I wasn't really joking when I told people the university hands you an eviction notice with your diploma.
The university doesn't do this for everyone, of course, just those of us who live in student housing. I lived in Smiley Court for more than 9 years, longer than I've lived anywhere other than the house I grew up in. It was home, and home can be hard to leave.
Admittedly, the apartment had gotten a bit cramped. It was tight from the start, since I was downsizing from a two-bedroom apartment into a one-bedroom. Adding an extra bicycle and a few hundred books along the way didn't help. The apartment was also miserably hot in the summer, with south- and west-facing brick walls and a location on the top floor. Even with a small air conditioner wedged in the too-small windows, running all day, the temperatures could get over 85 degrees and stay that way past midnight. So it wasn't perfect. But then again, it had this view:
I have made a habit of posting on December 31, if for no other reason to ensure that I've posted at least yearly on this blog since 2001. I found an old post titled "Y2K + 10" that I wrote 10 years ago, so the logical title for this post must be "Y2K + 20." I only have a few hours before the year, and the decade, comes to a close, so I'll try to pick a highlight from each month to show what I'll remember most from 2019.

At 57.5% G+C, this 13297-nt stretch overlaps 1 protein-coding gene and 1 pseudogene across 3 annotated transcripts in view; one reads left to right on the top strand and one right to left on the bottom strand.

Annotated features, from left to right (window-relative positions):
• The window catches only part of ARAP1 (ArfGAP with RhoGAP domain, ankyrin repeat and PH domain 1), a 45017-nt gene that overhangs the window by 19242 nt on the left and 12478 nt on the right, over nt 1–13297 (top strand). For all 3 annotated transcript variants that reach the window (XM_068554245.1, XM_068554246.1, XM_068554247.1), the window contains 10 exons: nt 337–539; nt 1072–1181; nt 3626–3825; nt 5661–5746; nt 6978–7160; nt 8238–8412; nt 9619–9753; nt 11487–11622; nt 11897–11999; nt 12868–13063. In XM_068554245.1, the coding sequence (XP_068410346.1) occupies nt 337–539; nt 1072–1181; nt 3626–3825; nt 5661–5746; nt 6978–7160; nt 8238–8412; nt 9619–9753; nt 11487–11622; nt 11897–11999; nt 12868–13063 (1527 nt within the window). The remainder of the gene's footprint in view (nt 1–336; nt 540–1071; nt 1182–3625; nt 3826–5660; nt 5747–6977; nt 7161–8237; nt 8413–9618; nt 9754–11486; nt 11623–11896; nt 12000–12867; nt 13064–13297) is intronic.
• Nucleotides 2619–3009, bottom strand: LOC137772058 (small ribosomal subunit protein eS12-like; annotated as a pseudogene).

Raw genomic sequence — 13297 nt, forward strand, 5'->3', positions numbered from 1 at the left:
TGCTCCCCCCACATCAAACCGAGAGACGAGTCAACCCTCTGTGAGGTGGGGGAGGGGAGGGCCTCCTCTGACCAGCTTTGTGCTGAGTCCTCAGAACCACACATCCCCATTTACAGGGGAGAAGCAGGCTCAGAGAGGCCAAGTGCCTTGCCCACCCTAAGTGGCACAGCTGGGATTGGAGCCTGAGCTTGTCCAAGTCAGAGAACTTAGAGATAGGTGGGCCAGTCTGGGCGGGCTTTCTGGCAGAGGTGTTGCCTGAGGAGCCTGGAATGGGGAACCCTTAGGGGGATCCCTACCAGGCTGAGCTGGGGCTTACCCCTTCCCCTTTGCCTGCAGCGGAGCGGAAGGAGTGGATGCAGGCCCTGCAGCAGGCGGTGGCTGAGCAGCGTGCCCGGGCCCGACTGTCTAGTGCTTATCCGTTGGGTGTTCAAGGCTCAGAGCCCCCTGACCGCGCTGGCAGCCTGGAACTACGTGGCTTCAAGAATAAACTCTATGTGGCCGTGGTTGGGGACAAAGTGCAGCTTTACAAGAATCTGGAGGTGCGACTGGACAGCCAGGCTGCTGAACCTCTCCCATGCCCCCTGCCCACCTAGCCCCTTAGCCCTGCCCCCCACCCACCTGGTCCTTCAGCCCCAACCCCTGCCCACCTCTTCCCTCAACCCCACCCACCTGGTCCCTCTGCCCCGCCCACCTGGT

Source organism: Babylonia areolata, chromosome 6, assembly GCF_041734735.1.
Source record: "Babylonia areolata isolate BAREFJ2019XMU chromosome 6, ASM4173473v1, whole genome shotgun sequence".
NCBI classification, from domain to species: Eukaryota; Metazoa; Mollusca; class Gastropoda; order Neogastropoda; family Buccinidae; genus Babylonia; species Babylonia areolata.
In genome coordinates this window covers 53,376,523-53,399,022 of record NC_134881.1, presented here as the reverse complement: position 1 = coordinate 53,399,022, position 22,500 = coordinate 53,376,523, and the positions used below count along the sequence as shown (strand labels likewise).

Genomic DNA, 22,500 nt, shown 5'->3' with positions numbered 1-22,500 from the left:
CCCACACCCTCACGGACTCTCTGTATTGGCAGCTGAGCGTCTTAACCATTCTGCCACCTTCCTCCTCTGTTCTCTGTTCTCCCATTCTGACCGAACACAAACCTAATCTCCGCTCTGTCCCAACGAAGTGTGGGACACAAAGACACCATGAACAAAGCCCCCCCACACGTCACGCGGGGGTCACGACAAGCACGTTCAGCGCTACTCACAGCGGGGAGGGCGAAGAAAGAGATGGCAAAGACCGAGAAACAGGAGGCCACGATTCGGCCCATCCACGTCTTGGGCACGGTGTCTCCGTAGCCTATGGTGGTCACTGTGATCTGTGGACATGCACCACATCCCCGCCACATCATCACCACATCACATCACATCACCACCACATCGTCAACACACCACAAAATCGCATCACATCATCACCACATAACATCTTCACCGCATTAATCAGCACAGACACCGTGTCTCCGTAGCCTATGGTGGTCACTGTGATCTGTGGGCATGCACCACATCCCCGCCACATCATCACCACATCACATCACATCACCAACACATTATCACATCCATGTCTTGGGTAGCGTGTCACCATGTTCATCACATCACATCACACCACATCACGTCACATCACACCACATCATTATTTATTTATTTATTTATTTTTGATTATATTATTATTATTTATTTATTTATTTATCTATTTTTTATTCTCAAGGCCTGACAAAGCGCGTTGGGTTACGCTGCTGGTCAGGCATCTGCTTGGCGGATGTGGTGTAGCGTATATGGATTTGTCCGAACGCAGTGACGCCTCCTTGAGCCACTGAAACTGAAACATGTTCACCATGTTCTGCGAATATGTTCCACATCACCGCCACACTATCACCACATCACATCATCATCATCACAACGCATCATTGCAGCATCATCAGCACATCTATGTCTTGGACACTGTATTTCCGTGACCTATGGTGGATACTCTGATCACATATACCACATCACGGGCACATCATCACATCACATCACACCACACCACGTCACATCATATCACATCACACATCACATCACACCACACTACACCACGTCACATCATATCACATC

A year ago I was closing the door on my old apartment at CU Boulder, bringing to a final close my long tenure there as a graduate student. And what a wonderful tenure it was! That meant I spent a lot of January trying to get settled into a new apartment. In hindsight, it's been a really good move for me. I do miss aspects of Boulder, but I have a more comfortable living space here and it's cut my commute by about 15 minutes.
I was on the road quite a bit for work in February, something that's continued throug…
Ten years ago yesterday I scrobbled my first tracks to last.fm. What's scrobbling? On last.fm, scrobbling refers to automatic music track logging to the internet. For me, uploading a record of my music listening habits was my first real experience with "Web 2.0." Remember Web 2.0? It referred to websites of user-generated content that enabled virtual communities and interoperability. Now such sites are too ubiquitous on the web to warrant a special designation — they're just the web. But that wasn't true in 2006, and even though I'd been putting content on the internet since 1996, at the time it was enough to make me a little nervous. What did these strangers want with my data, and what was in it for me?
Ten years and 24,941 scrobbles later, I have my answer: I have a really cool record of all the music I've listened to the past 10 years! Well, not "all," technically: I've certainly listened to music in places and on devices that didn't …